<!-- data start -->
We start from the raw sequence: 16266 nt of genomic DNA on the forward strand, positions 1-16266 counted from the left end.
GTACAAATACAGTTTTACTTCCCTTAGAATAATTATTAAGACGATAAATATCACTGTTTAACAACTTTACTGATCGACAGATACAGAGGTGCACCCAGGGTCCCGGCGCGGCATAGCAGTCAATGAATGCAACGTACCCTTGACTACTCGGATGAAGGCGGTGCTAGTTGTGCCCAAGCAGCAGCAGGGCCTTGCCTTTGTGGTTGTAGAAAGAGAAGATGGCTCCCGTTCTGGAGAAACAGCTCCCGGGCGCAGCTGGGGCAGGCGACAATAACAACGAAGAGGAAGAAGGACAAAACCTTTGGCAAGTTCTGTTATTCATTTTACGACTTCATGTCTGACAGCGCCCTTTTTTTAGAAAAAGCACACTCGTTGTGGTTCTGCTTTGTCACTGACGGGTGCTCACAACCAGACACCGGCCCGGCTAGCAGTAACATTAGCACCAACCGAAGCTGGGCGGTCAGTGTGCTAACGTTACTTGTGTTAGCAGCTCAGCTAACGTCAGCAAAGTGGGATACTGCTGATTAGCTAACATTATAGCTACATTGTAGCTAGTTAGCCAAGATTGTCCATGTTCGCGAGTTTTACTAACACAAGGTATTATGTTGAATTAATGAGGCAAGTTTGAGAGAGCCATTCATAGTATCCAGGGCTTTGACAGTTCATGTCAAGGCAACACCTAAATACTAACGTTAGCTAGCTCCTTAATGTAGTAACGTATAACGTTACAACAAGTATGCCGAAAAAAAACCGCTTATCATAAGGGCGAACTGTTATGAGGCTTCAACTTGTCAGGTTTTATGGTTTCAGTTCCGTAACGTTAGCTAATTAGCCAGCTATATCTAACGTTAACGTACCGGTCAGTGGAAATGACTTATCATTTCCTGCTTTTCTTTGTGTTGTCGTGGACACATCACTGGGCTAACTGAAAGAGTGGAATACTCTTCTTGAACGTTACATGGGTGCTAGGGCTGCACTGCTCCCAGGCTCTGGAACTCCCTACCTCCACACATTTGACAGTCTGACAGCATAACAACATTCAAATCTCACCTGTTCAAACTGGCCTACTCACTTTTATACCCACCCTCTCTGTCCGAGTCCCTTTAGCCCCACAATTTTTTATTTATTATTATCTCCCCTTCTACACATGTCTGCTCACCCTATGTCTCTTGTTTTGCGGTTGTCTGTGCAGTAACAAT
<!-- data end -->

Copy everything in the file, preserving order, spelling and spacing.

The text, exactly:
We start from the raw sequence: 16266 nt of genomic DNA on the forward strand, positions 1-16266 counted from the left end.
GTACAAATACAGTTTTACTTCCCTTAGAATAATTATTAAGACGATAAATATCACTGTTTAACAACTTTACTGATCGACAGATACAGAGGTGCACCCAGGGTCCCGGCGCGGCATAGCAGTCAATGAATGCAACGTACCCTTGACTACTCGGATGAAGGCGGTGCTAGTTGTGCCCAAGCAGCAGCAGGGCCTTGCCTTTGTGGTTGTAGAAAGAGAAGATGGCTCCCGTTCTGGAGAAACAGCTCCCGGGCGCAGCTGGGGCAGGCGACAATAACAACGAAGAGGAAGAAGGACAAAACCTTTGGCAAGTTCTGTTATTCATTTTACGACTTCATGTCTGACAGCGCCCTTTTTTTAGAAAAAGCACACTCGTTGTGGTTCTGCTTTGTCACTGACGGGTGCTCACAACCAGACACCGGCCCGGCTAGCAGTAACATTAGCACCAACCGAAGCTGGGCGGTCAGTGTGCTAACGTTACTTGTGTTAGCAGCTCAGCTAACGTCAGCAAAGTGGGATACTGCTGATTAGCTAACATTATAGCTACATTGTAGCTAGTTAGCCAAGATTGTCCATGTTCGCGAGTTTTACTAACACAAGGTATTATGTTGAATTAATGAGGCAAGTTTGAGAGAGCCATTCATAGTATCCAGGGCTTTGACAGTTCATGTCAAGGCAACACCTAAATACTAACGTTAGCTAGCTCCTTAATGTAGTAACGTATAACGTTACAACAAGTATGCCGAAAAAAAACCGCTTATCATAAGGGCGAACTGTTATGAGGCTTCAACTTGTCAGGTTTTATGGTTTCAGTTCCGTAACGTTAGCTAATTAGCCAGCTATATCTAACGTTAACGTACCGGTCAGTGGAAATGACTTATCATTTCCTGCTTTTCTTTGTGTTGTCGTGGACACATCACTGGGCTAACTGAAAGAGTGGAATACTCTTCTTGAACGTTACATGGGTGCTAGGGCTGCACTGCTCCCAGGCTCTGGAACTCCCTACCTCCACACATTTGACAGTCTGACAGCATAACAACATTCAAATCTCACCTGTTCAAACTGGCCTACTCACTTTTATACCCACCCTCTCTGTCCGAGTCCCTTTAGCCCCACAATTTTTTATTTATTATTATCTCCCCTTCTACACATGTCTGCTCACCCTATGTCTCTTGTTTTGCGGTTGTCTGTGCAGTAACAAT